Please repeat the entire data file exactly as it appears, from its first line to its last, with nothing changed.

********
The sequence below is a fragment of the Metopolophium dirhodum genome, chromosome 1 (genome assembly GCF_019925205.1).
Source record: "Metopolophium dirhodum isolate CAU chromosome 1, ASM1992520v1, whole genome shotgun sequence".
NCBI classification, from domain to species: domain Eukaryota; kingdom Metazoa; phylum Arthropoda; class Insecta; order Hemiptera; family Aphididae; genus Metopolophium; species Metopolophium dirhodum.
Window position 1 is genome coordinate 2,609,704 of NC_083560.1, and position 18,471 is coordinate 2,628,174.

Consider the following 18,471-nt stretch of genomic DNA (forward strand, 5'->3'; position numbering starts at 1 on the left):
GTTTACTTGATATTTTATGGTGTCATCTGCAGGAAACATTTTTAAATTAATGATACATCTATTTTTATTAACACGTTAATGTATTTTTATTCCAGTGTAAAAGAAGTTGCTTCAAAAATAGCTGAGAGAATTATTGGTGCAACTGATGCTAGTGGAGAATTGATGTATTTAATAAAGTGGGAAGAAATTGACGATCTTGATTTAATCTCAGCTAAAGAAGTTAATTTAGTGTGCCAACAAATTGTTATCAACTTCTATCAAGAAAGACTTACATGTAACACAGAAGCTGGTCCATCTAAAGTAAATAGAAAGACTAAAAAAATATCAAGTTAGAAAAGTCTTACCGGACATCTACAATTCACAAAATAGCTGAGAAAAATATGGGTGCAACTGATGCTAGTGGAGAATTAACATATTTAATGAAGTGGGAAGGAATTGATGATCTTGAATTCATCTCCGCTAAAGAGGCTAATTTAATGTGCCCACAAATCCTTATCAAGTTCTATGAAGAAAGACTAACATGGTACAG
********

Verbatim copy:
The sequence below is a fragment of the Metopolophium dirhodum genome, chromosome 1 (genome assembly GCF_019925205.1).
Source record: "Metopolophium dirhodum isolate CAU chromosome 1, ASM1992520v1, whole genome shotgun sequence".
NCBI classification, from domain to species: domain Eukaryota; kingdom Metazoa; phylum Arthropoda; class Insecta; order Hemiptera; family Aphididae; genus Metopolophium; species Metopolophium dirhodum.
Window position 1 is genome coordinate 2,609,704 of NC_083560.1, and position 18,471 is coordinate 2,628,174.

Consider the following 18,471-nt stretch of genomic DNA (forward strand, 5'->3'; position numbering starts at 1 on the left):
GTTTACTTGATATTTTATGGTGTCATCTGCAGGAAACATTTTTAAATTAATGATACATCTATTTTTATTAACACGTTAATGTATTTTTATTCCAGTGTAAAAGAAGTTGCTTCAAAAATAGCTGAGAGAATTATTGGTGCAACTGATGCTAGTGGAGAATTGATGTATTTAATAAAGTGGGAAGAAATTGACGATCTTGATTTAATCTCAGCTAAAGAAGTTAATTTAGTGTGCCAACAAATTGTTATCAACTTCTATCAAGAAAGACTTACATGTAACACAGAAGCTGGTCCATCTAAAGTAAATAGAAAGACTAAAAAAATATCAAGTTAGAAAAGTCTTACCGGACATCTACAATTCACAAAATAGCTGAGAAAAATATGGGTGCAACTGATGCTAGTGGAGAATTAACATATTTAATGAAGTGGGAAGGAATTGATGATCTTGAATTCATCTCCGCTAAAGAGGCTAATTTAATGTGCCCACAAATCCTTATCAAGTTCTATGAAGAAAGACTAACATGGTACAG